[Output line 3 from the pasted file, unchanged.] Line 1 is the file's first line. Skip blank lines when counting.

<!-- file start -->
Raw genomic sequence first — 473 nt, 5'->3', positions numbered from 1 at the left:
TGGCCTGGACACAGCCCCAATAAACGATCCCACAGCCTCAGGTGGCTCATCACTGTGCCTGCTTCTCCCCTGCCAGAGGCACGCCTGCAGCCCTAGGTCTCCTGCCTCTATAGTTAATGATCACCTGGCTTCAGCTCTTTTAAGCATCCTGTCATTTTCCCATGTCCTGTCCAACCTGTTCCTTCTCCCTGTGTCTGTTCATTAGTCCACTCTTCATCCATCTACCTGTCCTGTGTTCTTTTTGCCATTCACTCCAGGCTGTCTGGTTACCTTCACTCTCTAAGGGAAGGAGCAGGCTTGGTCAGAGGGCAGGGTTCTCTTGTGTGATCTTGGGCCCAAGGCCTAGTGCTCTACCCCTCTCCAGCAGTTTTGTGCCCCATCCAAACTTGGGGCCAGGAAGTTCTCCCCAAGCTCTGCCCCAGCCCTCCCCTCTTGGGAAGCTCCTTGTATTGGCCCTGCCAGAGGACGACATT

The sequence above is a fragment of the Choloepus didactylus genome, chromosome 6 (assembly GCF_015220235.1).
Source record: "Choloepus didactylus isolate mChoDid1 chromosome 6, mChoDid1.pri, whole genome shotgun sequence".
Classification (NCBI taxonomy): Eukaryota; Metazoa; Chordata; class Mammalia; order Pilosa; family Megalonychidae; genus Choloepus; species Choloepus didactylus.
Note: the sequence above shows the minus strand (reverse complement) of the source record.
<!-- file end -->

The sequence above is a fragment of the Choloepus didactylus genome, chromosome 6 (assembly GCF_015220235.1).